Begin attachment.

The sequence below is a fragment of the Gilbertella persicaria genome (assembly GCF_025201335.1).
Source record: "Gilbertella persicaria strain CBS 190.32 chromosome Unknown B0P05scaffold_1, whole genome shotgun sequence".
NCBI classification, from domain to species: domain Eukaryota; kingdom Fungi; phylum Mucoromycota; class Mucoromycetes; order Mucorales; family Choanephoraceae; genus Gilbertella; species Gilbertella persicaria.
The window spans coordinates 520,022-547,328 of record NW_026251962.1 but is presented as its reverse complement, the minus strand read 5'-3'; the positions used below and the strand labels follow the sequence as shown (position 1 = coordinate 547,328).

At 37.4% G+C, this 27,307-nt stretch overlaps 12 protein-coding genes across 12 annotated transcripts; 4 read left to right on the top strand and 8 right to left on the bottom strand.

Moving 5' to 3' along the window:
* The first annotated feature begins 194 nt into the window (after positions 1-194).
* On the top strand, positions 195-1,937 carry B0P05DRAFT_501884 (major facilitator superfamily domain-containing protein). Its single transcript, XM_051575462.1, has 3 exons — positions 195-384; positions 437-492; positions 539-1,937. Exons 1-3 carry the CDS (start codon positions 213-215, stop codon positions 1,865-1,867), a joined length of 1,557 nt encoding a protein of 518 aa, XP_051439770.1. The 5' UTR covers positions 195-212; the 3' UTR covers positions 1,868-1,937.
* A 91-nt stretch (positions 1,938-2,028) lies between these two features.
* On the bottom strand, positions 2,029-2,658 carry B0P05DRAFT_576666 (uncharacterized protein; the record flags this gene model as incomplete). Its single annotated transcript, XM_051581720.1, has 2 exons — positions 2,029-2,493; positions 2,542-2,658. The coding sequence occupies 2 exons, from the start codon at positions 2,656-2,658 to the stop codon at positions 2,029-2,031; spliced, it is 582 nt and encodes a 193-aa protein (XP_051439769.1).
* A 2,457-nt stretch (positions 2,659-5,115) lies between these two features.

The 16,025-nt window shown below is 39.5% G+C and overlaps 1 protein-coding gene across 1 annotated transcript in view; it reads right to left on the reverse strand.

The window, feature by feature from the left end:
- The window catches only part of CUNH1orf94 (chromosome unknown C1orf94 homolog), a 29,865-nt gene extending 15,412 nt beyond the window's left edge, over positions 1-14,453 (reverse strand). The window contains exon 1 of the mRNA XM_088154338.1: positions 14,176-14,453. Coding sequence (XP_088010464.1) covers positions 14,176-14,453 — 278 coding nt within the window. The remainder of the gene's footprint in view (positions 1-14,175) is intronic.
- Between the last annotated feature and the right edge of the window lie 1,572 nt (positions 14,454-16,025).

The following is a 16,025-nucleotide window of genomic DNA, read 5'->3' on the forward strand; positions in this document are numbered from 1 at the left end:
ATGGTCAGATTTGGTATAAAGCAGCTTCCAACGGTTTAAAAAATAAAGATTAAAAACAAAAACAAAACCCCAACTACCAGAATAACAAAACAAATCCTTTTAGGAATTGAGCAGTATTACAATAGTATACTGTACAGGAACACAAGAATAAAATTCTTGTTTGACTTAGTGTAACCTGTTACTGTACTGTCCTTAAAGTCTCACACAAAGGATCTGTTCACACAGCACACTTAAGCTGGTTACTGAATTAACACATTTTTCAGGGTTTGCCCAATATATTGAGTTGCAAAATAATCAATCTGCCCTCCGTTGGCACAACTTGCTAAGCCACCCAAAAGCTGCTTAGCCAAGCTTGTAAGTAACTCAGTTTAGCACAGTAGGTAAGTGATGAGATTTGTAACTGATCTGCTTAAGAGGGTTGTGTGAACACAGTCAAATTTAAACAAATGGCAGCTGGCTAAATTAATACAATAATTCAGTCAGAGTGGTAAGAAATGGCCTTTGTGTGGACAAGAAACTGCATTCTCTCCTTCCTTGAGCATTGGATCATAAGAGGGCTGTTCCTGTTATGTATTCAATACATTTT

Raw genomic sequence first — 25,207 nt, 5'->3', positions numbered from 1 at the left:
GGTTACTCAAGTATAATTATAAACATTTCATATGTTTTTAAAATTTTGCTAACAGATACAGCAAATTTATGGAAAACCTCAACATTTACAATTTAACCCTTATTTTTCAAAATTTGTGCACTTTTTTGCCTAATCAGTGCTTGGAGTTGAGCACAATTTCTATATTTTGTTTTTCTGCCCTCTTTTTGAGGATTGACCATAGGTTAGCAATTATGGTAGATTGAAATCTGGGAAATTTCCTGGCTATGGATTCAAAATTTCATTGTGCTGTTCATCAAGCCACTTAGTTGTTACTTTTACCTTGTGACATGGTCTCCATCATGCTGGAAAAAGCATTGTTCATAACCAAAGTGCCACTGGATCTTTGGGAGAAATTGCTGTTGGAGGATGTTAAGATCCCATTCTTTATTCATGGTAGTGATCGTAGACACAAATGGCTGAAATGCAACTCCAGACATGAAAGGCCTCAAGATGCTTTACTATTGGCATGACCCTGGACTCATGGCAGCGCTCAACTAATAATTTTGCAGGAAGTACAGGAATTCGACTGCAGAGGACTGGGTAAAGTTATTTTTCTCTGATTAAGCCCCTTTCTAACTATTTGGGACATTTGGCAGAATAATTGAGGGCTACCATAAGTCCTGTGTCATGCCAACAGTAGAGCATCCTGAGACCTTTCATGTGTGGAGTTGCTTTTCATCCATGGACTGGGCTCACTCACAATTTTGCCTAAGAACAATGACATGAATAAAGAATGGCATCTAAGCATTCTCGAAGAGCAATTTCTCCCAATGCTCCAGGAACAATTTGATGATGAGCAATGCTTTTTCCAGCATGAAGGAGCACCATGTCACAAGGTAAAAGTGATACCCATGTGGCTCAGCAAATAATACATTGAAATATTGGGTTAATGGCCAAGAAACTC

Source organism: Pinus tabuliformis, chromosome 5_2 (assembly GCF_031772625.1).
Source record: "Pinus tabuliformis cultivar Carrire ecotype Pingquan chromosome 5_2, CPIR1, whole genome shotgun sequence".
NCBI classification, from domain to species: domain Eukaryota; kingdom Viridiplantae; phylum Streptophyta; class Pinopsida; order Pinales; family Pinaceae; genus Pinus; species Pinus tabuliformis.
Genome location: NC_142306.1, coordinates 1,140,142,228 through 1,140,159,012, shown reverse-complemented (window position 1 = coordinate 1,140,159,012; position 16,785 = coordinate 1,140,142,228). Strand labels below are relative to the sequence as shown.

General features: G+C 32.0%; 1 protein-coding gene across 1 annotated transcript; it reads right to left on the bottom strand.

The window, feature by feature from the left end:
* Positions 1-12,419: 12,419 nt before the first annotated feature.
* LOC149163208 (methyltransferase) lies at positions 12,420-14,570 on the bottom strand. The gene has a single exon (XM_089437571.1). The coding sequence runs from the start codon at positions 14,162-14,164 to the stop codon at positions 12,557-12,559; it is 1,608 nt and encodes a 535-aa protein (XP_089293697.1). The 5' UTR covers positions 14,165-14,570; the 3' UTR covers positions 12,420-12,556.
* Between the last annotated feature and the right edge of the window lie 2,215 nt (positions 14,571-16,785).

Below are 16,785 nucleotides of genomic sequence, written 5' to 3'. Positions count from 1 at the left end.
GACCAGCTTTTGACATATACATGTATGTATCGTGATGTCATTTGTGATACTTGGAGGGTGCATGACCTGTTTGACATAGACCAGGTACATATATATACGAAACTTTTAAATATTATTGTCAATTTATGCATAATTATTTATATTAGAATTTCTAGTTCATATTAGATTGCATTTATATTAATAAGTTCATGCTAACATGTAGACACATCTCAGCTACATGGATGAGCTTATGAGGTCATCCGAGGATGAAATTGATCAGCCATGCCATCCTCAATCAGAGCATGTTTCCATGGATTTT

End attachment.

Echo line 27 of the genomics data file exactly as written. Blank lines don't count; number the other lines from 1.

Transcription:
* LOC149163208 (methyltransferase) lies at positions 12,420-14,570 on the bottom strand. The gene has a single exon (XM_089437571.1). The coding sequence runs from the start codon at positions 14,162-14,164 to the stop codon at positions 12,557-12,559; it is 1,608 nt and encodes a 535-aa protein (XP_089293697.1). The 5' UTR covers positions 14,165-14,570; the 3' UTR covers positions 12,420-12,556.